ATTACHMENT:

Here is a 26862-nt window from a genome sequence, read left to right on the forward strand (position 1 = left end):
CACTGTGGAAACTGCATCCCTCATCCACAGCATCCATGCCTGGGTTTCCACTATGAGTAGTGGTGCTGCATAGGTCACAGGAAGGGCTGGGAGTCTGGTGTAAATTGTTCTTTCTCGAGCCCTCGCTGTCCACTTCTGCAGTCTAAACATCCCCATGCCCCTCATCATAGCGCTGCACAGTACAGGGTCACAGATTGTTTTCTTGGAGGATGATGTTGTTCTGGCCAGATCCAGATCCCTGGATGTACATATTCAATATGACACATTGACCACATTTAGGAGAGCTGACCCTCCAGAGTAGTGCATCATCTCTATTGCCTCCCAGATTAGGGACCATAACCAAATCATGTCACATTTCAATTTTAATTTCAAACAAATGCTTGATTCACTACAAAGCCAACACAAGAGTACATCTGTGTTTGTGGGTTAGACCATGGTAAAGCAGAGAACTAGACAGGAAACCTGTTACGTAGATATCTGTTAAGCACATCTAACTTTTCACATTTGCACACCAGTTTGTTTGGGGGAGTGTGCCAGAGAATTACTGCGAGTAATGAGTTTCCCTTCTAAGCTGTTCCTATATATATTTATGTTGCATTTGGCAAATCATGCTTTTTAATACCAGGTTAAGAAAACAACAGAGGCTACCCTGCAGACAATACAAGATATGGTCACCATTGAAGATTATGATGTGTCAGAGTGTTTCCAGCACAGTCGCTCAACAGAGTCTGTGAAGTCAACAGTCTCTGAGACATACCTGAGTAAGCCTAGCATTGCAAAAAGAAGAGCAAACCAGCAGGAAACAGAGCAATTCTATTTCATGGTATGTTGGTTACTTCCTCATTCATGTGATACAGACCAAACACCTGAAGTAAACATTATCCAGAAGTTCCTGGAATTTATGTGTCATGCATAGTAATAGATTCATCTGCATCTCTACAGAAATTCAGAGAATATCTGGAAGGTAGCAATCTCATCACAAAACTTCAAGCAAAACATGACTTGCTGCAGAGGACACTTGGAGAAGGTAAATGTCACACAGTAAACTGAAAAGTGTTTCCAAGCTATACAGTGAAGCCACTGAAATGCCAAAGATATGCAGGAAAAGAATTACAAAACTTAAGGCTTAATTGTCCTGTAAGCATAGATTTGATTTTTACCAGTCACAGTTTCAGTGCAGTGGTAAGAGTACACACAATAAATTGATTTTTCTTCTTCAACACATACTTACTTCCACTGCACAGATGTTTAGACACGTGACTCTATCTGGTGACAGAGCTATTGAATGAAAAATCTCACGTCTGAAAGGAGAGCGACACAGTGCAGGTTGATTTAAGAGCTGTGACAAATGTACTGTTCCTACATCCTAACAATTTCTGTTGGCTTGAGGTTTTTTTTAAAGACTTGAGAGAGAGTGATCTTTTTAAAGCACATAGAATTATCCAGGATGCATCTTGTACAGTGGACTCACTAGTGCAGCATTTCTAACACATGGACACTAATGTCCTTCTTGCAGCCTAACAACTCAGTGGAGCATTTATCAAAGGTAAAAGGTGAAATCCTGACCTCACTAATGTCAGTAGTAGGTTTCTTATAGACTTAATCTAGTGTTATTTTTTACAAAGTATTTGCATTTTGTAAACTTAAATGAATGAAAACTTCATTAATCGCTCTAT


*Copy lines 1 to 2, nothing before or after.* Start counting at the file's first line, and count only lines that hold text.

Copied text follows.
Here is a 26862-nt window from a genome sequence, read left to right on the forward strand (position 1 = left end):
CACTGTGGAAACTGCATCCCTCATCCACAGCATCCATGCCTGGGTTTCCACTATGAGTAGTGGTGCTGCATAGGTCACAGGAAGGGCTGGGAGTCTGGTGTAAATTGTTCTTTCTCGAGCCCTCGCTGTCCACTTCTGCAGTCTAAACATCCCCATGCCCCTCATCATAGCGCTGCACAGTACAGGGTCACAGATTGTTTTCTTGGAGGATGATGTTGTTCTGGCCAGATCCAGATCCCTGGATGTACATATTCAATATGACACATTGACCACATTTAGGAGAGCTGACCCTCCAGAGTAGTGCATCATCTCTATTGCCTCCCAGATTAGGGACCATAACCAAATCATGTCACATTTCAATTTTAATTTCAAACAAATGCTTGATTCACTACAAAGCCAACACAAGAGTACATCTGTGTTTGTGGGTTAGACCATGGTAAAGCAGAGAACTAGACAGGAAACCTGTTACGTAGATATCTGTTAAGCACATCTAACTTTTCACATTTGCACACCAGTTTGTTTGGGGGAGTGTGCCAGAGAATTACTGCGAGTAATGAGTTTCCCTTCTAAGCTGTTCCTATATATATTTATGTTGCATTTGGCAAATCATGCTTTTTAATACCAGGTTAAGAAAACAACAGAGGCTACCCTGCAGACAATACAAGATATGGTCACCATTGAAGATTATGATGTGTCAGAGTGTTTCCAGCACAGTCGCTCAACAGAGTCTGTGAAGTCAACAGTCTCTGAGACATACCTGAGTAAGCCTAGCATTGCAAAAAGAAGAGCAAACCAGCAGGAAACAGAGCAATTCTATTTCATGGTATGTTGGTTACTTCCTCATTCATGTGATACAGACCAAACACCTGAAGTAAACATTATCCAGAAGTTCCTGGAATTTATGTGTCATGCATAGTAATAGATTCATCTGCATCTCTACAGAAATTCAGAGAATATCTGGAAGGTAGCAATCTCATCACAAAACTTCAAGCAAAACATGACTTGCTGCAGAGGACACTTGGAGAAGGTAAATGTCACACAGTAAACTGAAAAGTGTTTCCAAGCTATACAGTGAAGCCACTGAAATGCCAAAGATATGCAGGAAAAGAATTACAAAACTTAAGGCTTAATTGTCCTGTAAGCATAGATTTGATTTTTACCAGTCACAGTTTCAGTGCAGTGGTAAGAGTACACACAATAAATTGATTTTTCTTCTTCAACACATACTTACTTCCACTGCACAGATGTTTAGACACGTGACTCTATCTGGTGACAGAGCTATTGAATGAAAAATCTCACGTCTGAAAGGAGAGCGACACAGTGCAGGTTGATTTAAGAGCTGTGACAAATGTACTGTTCCTACATCCTAACAATTTCTGTTGGCTTGAGGTTTTTTTTAAAGACTTGAGAGAGAGTGATCTTTTTAAAGCACATAGAATTATCCAGGATGCATCTTGTACAGTGGACTCACTAGTGCAGCATTTCTAACACATGGACACTAATGTCCTTCTTGCAGCCTAACAACTCAGTGGAGCATTTATCAAAGGTAAAAGGTGAAATCCTGACCTCACTAATGTCAGTAGTAGGTTTCTTATAGACTTAATCTAGTGTTATTTTTTACAAAGTATTTGCATTTTGTAAACTTAAATGAATGAAAACTTCATTAATCGCTCTAT